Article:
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In statistics, the method of **partial least squares regression (PLS-regression)** bears some relation to principal component analysis; instead of finding the hyperplanes of maximum variance, it finds a linear model describing some predicted variables in terms of other observable variables.

It is used to find the fundamental relations between two matrices (*X* and *Y*), i.e. a latent variable approach to modeling the covariance structures in these two spaces. A PLS model will try to find the multidimensional direction in the *X* space that explains the maximum multidimensional variance direction in the *Y* space.

It was first introduced by the Swedish statistician Herman Wold. An alternative (and arguably, more correct, according to Wold) long form for PLS is **projection to latent structures** but the term **partial least squares** is still dominant in some areas. It is widely applied in the field of chemometrics, in sensory evaluation, and more recently, in chemical engineering process data (see John F. MacGregor) and the analysis of functional brain imaging data(see [Randy McIntosh]).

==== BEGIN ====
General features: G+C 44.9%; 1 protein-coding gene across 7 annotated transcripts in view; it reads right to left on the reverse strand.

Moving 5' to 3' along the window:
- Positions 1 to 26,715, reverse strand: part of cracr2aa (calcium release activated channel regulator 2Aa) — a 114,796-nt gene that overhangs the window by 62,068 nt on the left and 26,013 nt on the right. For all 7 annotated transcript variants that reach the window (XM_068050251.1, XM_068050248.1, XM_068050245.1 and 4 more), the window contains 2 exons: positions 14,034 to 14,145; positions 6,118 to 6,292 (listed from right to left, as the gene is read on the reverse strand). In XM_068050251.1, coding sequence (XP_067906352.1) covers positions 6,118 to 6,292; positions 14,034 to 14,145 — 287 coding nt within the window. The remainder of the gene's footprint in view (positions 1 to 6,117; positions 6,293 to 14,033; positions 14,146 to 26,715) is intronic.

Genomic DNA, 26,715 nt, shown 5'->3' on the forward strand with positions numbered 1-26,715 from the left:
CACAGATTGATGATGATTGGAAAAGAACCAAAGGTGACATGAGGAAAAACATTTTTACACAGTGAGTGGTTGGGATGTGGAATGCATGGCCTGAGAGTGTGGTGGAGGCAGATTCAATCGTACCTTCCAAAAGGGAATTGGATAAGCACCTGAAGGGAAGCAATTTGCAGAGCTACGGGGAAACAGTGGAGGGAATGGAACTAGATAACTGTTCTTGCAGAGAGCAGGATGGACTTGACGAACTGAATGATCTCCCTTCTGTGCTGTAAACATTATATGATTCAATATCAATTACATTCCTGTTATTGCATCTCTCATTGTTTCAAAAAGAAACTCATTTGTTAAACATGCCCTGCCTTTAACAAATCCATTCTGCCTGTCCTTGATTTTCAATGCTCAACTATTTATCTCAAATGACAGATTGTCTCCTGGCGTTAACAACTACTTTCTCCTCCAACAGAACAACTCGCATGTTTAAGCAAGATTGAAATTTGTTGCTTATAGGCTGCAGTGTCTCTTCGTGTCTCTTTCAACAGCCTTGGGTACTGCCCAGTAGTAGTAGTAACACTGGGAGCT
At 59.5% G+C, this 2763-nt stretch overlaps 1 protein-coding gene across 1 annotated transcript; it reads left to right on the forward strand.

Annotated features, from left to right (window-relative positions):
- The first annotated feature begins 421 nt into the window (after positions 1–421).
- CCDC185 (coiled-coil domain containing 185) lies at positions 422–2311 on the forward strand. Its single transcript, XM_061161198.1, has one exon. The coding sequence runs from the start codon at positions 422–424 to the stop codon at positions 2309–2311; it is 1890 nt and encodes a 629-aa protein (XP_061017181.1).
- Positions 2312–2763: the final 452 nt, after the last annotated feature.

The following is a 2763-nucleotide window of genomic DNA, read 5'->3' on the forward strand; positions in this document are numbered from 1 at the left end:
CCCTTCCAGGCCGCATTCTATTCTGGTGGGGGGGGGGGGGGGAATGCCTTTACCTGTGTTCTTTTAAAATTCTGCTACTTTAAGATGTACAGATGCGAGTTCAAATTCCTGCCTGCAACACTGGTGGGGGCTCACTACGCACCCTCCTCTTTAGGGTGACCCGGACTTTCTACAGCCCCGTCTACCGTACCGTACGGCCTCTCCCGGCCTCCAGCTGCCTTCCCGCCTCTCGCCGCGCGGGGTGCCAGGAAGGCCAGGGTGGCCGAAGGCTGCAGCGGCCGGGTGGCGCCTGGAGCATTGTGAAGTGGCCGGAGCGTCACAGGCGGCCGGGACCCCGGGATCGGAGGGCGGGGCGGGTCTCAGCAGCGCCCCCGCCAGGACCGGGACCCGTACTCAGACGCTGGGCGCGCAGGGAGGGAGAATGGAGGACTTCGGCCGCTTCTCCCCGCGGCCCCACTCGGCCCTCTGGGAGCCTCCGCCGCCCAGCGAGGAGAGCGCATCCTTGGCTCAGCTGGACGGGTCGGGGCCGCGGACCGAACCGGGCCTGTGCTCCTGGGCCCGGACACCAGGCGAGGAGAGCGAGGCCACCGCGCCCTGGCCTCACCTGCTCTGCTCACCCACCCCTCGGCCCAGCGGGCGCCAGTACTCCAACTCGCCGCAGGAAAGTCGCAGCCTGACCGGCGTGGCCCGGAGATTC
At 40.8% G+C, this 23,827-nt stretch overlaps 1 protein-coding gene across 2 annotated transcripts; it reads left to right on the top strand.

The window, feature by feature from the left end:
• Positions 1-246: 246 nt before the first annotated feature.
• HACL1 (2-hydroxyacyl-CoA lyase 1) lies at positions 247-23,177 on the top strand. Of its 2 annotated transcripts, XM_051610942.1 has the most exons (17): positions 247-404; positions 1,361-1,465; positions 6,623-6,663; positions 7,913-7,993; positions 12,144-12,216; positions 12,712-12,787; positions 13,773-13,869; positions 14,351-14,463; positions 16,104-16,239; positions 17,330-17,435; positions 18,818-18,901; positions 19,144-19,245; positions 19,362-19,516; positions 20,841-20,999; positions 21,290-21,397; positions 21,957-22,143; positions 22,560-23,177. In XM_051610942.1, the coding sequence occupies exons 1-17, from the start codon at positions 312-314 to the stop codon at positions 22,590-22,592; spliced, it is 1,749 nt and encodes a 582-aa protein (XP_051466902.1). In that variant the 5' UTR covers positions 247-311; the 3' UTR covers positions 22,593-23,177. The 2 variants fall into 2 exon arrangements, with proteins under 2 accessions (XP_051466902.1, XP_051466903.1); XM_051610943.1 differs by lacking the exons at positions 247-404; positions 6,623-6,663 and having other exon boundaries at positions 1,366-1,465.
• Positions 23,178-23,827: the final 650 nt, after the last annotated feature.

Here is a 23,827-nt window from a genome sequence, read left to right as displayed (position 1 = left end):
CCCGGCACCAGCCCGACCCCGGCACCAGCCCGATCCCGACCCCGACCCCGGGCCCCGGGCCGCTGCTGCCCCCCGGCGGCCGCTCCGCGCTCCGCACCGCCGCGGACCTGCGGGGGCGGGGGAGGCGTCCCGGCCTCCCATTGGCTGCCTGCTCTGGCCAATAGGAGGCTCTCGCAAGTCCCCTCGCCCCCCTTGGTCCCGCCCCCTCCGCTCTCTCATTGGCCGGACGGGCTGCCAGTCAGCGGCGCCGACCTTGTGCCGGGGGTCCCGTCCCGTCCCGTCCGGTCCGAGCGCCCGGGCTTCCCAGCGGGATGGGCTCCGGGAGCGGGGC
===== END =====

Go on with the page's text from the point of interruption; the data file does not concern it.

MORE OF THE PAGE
## See alsoEdit

Chutiya

## ReferencesEdit

- Frank, Ildiko and Jerome Friedman (1993). "
*A Statistical View of Some Chemometrics Regression Tools, Technometrics, 35(2), pp 109-148*". - Haenlein, Michael and Andreas M. Kaplan (2004). "
*A Beginner's Guide to Partial Least Squares Analysis, Understanding Statistics, 3(4), 283-297*". - Henseler, Joerg and Georg Fassott (2005). "
*Testing Moderating Effects in PLS Path Models. An Illustration of Available Procedures*". - Tenenhaus Michel (1998).
*, la Regression PLS. Paris: Technip.*.

## External linksEdit

- PLS at SAS
- PLS and regression tutorial
- PLS in Brain Imaging
- on-line PLS regression (PLSR) at Virtual Computational Chemistry Laboratory
- Uncertainty estimation for PLS
- A short introduction to PLS regression and its history

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